The follow-up to 2010′s The Passage (which I just read this summer) deserves to be on this list solely for the anticipation it garnered while I waited for fall and my advanced copy… it’s a giant blockbuster of a series which is going to be a giant blockbuster of a movie too. You get the feeling that’s what Cronin always planned for in this epic sweeping action series about a military-made virus that ushers in the vampire apocalypse and the world’s human survivors that attempt to make sense of the world they grew up in decades upon decades later. This book wasn’t near as good as the first one but the story is still pretty awesome. Read it before they make it a movie so you can get in on the ground floor.
They call it a novel-in-stories, but what Carrie Snyder manages in her second book is deeper and more coherent than that. Juliet grows up in Nicaragua (post-revolutionary war) with her two brothers as almost an afterthought for their activist parents, until illness drives them home and into the immediacy of conventional family life. Each early chapter is a glimpse, a hazy portrait of ten year old Juliet that doesn’t fully form until later, as a collection, comes understanding. Back in Canada, the fractured family continues to deal with reverberations from their past, unable to forgive each other, instead clinging to Nicaragua as this place out of time, free from the stamp of grief. It’s only in going back to confront the ghosts that Juliet is able to come to terms with her stories and begin a family of her own. Snyder is phenomenal here, crafting some of the most striking images and beautiful sentences that you will likely read all year. The Juliet Stories is not to be missed. (Re-posted from The Coast)
Short-listed for the Giller Prize, I’ve blogged about Inside before—Ohlin’s novel about Grace, a sincere therapist and the people she becomes entwined with will have you diagnosing characters left right and centre, although each one will manage to surprise you—it’s a bit obsessive and maddening but engrossing just the same. Although, most of the characters are unlikeable assholes that you don’t mind watching fall apart, so you definitely have to be into books where you don’t need to relate to or root for the people in it. Let’s just book club and laugh maniacally together as they fail.
The only thing better than Adam Marek’s book of fantastic short stories is imagining how he possibly came up with them. Absurd, darkly comic and at times head-scratchingly bizarre, Marek’s talent for rending the supernatural or outrageous in real, human terms is mind-boggling. A couple finds out they are pregnant with 37 babies. A man is diagnosed with cancer just before the city he lives in is attacked by a Godzilla-like beast. A pet shop sells animals by volume. A man working in a restaurant for zombies finds out the meat is locally-sourced. Another man travels to the inner workings of his mind only to discover the controls are manned by Busta Rhymes. The premise is always wildly weird, but Marek manages to take the fantasy from unbelievable to relatable in a few short pages, surprising you with emotional insight not usually attributed to the sci-fi section. This is a gem of a collection—no story left behind. (Re-posted from The Coast)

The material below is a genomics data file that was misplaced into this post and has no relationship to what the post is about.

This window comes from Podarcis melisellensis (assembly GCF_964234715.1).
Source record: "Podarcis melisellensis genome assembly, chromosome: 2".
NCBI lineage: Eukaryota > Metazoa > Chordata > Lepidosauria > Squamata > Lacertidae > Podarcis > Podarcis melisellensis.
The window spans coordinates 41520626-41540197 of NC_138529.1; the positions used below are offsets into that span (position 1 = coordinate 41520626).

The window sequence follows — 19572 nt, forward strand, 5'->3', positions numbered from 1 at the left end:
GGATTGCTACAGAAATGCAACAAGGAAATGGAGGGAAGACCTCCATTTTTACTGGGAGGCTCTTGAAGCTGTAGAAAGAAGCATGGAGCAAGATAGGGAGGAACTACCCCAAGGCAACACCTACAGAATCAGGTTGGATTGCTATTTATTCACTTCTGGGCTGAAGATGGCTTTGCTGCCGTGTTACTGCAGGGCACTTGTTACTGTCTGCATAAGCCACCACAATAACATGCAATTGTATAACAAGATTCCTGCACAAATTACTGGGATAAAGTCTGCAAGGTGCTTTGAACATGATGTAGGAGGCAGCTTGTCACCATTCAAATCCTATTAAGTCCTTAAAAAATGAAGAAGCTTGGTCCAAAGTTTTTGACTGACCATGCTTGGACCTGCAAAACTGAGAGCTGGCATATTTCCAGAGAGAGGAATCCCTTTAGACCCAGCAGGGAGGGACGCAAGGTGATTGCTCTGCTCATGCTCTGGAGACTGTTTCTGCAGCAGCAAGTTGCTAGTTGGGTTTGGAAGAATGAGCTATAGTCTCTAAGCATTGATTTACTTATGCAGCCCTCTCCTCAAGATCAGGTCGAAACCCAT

By Jaime Forsythe
In her first book of poetry, Forsythe manages to create a fascinating balance between the oddly witty and beautifully weird that most writers only dream about, or go wildly off the mark while attempting it. It’s a riveting collection that pays tribute to the strangeness in everyday life. I’ve written about it here and here already. That’s just how lovely it is. Plus, she’s from Halifax which makes it even better. (Who doesn’t love to read poetry that’s influenced by places they often frequent?) If you’re going to only read one book of poetry this year, it should be this one.
2. This is How You Lose Her (Riverhead)
By Junot Díaz
The follow-up short story collection to the Pulitzer Prize-winning The Brief Wondrous Life of Oscar Wao sees Yunior’s life set against a backdrop of heartbreak. The women he loves and inevitably loses because of his own short-comings romanticize that special kind of failure in the tender, raw and darkly comedic way that Díaz has long perfected. It’s cut from the same cloth that Oscar Wao was—full of untranslated words and seemingly autobiographically-tinged sexism—so if that rubbed you the wrong way, then this will too. Personally, I’ll probably read everything Díaz throws at us, even that weird sci-fi epic that’s reportedly in the works called Monstro.
1. The Rook (Back Bay)
By Daniel O’Malley
One fantasy book to rule them all, The Rook is part Memento-esque amnesia mystery and part political thriller with a dash of Men in Black-level government-weird to keep you guessing, laughing and crossing your fingers for a sequel more than any other genre could. It’s exactly what you didn’t know you were looking for. When Myfanwy Thomas awakes in the rain with dead bodies surrounding her, she knows only what is provided by a letter in her pocket addressed to her from…herself. She learns that she holds a high level position in a secret supernatural government agency—organized like a chess board—and that a traitor from within stole her memories and still wants her dead. In a thrilling page turner that is as funny as it is suspenseful. Rook Thomas, guided by a suitcase of letters from her former meticulous self, needs to solve the mystery before her would-be murderer succeeds while juggling her everyday responsibilities like, oh, running an organization that employs people who type with tentacles, subverting a Frankenstein-esque Belgian invasion, and figuring out how to control her recently discovered superpowers. The Rook melds the best of all genres into a fantastically fun and intensely readable debut novel. (Re-posted from The Coast)
YAY! My top 5 books read this year, period, to follow.